Edris seemed to have made it halfway down the aisle.

Edris seemed to have made it halfway down the aisle before remembering that she was in a chapel and dropping to her knees. She had certainly stopped in the middle of a sentence as she called for him.

“I thought I heard someone calling for old Father Brandt,” he chuckled.

'I thought I heard someone calling for old Father Brandt.'

Edris stumbled and nearly fell flat in her eagerness to be back on her feet.

“Brandt! I have a letter!”

“A letter!”

“From thy stepmother!” She waved it triumphantly.

“Ach, no!” he laughed. “What does she say?”

'What does she say?'

“I don’t know! Wynn couldn’t read it. She wrote in Saxon, but even so, I think it will be easier for thee.”

Brandt lifted his heavy eyebrows. “In Saxon?”

The proud old lady found the English fashion of corresponding in the vernacular to be quite vulgar. If she was no longer capable of composing a letter in Latin, then perhaps “her mortal life was soon coming to an end” at last. Perhaps, if his elder brother Beda held on for a while longer, he might yet be Baron in more than name before he died.

'Yes!  Read it to me, Brandt.'

“Yes! Read it to me, Brandt. I want to hear how many legs have been broken this year!”

“Hast a spider for a husband?” he chuckled as he turned away with the letter towards the candles.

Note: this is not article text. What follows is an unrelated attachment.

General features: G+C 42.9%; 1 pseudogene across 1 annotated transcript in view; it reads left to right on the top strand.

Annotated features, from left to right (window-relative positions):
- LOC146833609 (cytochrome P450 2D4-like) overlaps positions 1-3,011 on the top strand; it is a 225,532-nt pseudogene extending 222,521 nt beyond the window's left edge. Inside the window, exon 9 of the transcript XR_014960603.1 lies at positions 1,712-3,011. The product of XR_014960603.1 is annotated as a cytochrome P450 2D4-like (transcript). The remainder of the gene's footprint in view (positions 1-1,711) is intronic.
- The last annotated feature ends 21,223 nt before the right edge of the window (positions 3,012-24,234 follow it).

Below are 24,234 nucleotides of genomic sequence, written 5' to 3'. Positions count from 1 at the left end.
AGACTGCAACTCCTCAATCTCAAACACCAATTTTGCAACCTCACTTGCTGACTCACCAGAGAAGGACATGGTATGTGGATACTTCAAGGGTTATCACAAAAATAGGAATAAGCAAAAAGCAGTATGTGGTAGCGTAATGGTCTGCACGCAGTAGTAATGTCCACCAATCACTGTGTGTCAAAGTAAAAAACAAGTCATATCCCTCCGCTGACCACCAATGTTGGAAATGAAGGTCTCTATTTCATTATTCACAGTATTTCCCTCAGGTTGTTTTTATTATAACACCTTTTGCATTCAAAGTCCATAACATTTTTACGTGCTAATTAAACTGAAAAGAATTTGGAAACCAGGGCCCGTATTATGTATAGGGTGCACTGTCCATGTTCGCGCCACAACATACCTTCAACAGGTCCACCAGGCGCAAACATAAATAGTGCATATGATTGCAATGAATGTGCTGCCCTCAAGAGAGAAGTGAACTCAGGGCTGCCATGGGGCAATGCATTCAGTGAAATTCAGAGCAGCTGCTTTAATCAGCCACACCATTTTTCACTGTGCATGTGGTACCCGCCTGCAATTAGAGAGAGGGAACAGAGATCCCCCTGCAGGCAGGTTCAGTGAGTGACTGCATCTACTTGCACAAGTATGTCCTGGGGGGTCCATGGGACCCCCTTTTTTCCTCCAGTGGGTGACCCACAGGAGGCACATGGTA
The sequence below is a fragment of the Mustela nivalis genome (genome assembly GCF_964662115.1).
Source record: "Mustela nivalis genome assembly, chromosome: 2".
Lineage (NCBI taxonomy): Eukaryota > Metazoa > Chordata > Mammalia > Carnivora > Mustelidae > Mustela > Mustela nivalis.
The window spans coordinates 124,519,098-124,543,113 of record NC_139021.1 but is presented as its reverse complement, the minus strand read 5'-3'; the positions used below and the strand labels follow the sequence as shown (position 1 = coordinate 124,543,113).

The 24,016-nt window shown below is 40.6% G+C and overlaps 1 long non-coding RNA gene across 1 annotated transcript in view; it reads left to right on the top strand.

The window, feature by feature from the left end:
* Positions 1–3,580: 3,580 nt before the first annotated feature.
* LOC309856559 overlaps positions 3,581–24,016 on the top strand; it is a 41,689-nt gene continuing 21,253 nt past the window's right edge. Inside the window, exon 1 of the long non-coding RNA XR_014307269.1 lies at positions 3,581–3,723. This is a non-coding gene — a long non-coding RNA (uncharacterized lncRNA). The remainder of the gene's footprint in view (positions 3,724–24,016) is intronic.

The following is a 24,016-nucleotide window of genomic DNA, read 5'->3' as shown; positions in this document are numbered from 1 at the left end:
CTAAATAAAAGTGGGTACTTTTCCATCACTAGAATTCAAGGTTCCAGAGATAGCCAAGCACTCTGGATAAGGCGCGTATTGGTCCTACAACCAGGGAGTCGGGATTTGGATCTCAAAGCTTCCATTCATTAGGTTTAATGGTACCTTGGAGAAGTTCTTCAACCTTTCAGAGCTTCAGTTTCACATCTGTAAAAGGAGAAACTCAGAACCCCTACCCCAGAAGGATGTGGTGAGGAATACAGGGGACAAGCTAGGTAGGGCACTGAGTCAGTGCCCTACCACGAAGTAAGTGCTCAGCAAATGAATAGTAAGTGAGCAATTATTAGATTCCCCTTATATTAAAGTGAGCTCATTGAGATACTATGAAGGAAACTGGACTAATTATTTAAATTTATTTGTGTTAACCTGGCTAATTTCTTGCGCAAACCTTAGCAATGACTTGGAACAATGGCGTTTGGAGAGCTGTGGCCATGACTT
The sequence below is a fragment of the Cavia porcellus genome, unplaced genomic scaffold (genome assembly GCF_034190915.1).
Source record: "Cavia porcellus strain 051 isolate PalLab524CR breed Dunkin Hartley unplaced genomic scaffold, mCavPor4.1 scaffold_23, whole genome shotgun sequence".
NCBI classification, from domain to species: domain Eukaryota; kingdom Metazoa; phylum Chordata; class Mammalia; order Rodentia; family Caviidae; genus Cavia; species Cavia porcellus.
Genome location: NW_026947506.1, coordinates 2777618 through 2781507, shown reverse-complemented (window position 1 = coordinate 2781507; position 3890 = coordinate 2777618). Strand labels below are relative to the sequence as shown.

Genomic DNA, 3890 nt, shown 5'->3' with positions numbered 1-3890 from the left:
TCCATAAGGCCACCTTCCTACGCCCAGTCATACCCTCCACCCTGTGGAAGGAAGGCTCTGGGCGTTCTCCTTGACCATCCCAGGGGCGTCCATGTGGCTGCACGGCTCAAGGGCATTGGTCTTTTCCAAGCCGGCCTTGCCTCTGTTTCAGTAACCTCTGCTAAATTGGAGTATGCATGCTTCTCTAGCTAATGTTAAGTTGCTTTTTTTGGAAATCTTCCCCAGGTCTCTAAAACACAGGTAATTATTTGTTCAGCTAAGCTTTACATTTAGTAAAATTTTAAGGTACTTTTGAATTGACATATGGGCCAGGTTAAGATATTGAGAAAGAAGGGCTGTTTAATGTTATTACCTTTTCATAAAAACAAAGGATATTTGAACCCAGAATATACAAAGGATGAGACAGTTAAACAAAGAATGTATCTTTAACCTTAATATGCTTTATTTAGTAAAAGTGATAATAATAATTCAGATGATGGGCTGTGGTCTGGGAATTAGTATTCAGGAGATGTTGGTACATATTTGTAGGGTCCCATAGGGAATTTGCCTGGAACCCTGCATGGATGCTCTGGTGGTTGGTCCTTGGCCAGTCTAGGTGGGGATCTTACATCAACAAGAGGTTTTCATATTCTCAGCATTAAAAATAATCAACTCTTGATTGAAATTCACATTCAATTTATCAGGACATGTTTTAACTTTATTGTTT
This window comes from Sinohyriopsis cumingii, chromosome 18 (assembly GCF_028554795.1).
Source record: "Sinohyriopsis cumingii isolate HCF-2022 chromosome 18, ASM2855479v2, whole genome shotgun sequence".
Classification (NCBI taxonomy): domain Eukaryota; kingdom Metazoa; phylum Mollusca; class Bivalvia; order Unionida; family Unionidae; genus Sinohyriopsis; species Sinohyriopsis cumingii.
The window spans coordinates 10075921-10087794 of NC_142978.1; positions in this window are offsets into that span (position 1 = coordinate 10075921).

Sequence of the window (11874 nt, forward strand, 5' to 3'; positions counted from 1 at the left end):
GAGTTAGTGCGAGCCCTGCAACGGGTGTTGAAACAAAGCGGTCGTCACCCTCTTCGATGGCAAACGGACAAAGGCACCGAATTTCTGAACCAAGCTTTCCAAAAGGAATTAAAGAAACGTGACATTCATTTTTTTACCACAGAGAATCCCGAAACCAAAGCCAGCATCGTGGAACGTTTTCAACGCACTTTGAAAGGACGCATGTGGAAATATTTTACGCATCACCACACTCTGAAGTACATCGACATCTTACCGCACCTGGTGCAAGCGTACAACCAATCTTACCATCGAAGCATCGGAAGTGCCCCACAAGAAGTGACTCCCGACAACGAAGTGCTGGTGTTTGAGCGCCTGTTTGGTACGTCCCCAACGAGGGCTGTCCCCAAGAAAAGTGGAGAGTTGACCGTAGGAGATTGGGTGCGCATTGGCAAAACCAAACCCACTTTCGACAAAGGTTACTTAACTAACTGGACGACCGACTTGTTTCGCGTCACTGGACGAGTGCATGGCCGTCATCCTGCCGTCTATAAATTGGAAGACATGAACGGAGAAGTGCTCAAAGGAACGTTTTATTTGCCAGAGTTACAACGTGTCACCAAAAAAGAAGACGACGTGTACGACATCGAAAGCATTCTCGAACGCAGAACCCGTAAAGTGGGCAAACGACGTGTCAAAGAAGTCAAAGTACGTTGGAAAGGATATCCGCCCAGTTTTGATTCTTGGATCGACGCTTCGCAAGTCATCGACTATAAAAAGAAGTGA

'That's what Wynn wondered!'

“That’s what Wynn wondered!” she laughed breathlessly.

Brandt unfolded the letter. He saw at once that the old woman’s hand was as steady as ever, if her mind wasn’t. He skipped over the lengthy Latin greeting, and then…

He saw that there had been some mistake. The entire letter was written in Latin.

He skipped over the lengthy Latin greeting, and then...

Father Brandt’s mortal life had already endured over half a century, and much of it had been spent in seeing others through mortal life’s great crises. By now he was far too wise to exclaim aloud over this discovery. If the loyal steward had told Edris he could not read the letter, there had to be a reason.

There had to be a reason.

Glancing over the letter, he soon found it. The word “fever” caught his eye, and from there it was led to the phrase “departed this life”. The rest was details and a few trivialities that Father Brandt privately thought rather out-​of-​place in such a letter.

Father Brandt privately thought them rather out-of-place in such a letter.

He folded the parchment up again and slipped it into his robe. Edris would not read it if he could help it.

“What does she say?” Edris asked eagerly.

'What does she say?'

Now that he knew, he heard the fear trembling in her voice.

She sobbed as soon as he turned to her. She knew—she already knew. The only thing she did not yet know was who. He would tell her simply so that it would be told quickly. He would be with her for what followed, as her faithful steward had intended.

'She sobbed as soon as he turned to her.'

“My dear cousin,” he said. “Thy son is well and sends his love to thee. Thy beloved husband took a fever and departed this life two days before the Kalends of May.”

'Thy beloved husband took a fever and departed this life.'